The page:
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Chapter 6 The Attraction of Direct Greenfield Foreign Real Estate Investments into Sub-Saharan Africa

Investment in the construction sector can provide a relatively large amount of jobs in Africa because of its high multiplier factor
©Lcswart
Only when the majority of urban populations have access to water, electricity and sanitation can the benefits of agglomeration outweigh the costs
©Joshua Wanyama.

Many urban centres in Sub-Saharan Africa (SSA) currently do not function as the envisioned engines of growth (World Bank, 2008; UN-Habitat, 2012; Castells- Quintana, 2015). This is, at least partially, caused by “urbanization without growth” (Fay and Opal, 1999) and institutional failures that are associated with “poor country urbanization” (Glaeser, 2014). In these urban areas, the negative agglomeration externalities outweigh the positive (Castells-Quintana, 2015; Glaeser, 2014) and diminish the economic growth potential normally accompanying urban agglomeration. Because real estate plays a particularly crucial role in modern economies, this study argues that foreign real estate investment (FREI) may help to break through the negative urban dynamics. In many countries housing constitutes the largest share of national wealth, and real estate functions are an important countercyclical asset for the financial sector (Lowe, 2015; Harvey, 2014; World Bank, 2008).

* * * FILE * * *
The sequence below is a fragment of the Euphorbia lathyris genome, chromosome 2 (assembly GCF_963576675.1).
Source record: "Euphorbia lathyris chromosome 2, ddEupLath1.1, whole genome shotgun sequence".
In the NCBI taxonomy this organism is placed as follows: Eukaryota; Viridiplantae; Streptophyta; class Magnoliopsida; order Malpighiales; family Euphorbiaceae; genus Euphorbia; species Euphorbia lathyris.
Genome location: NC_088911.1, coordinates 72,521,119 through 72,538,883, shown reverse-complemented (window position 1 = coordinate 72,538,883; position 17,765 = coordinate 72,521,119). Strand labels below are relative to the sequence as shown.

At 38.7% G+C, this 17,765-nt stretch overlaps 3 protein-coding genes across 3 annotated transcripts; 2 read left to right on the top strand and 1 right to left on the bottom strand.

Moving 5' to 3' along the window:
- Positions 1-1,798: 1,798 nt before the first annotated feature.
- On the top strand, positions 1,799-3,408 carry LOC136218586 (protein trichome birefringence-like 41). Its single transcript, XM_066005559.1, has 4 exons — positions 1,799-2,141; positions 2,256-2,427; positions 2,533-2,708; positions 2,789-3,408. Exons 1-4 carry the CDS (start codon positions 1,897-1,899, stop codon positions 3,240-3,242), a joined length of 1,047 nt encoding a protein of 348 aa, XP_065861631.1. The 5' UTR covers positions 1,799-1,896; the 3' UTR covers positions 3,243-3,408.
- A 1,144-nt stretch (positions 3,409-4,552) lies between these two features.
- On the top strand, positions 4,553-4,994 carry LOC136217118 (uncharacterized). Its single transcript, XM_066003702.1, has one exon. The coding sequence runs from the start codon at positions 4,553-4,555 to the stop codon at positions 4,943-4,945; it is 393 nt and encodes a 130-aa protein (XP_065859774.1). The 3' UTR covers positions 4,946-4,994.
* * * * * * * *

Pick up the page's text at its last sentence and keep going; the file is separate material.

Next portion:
The construction sector often also represents a significant part of GDP and due to its high multiplier factor, provides a relatively large amount of jobs, directly and indirectly (Tibaijuka, 2009). Therefore, although SSA currently suffers from severe deficits in urban housing and services provision while urbanizing at break neck speeds, urban development could offer great economic growth-enhancing benefits, besides providing extensive employment opportunities for many.

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About Cities Today

The State of African Cities 2018 is published by IHS-Erasmus University Rotterdam and UN-Habitat in partnership with the African Development Bank. The aim of the report is to contribute to development policies that can turn African cities into more attractive, competitive and resilient foreign direct investment (FDI) destinations. Attracting global FDI is highly competitive and crosses various geographic scales, therefore regional cooperation by cities and nations is critical. But FDI is not a panacea since it has both positive and negative effects and careful choices need to be made by cities in their pursuit of FDI, if it is to lead to inclusive economic growth. This report aims to provide guidance on these choices and to facilitate understanding of the complexity of global investment in Africa.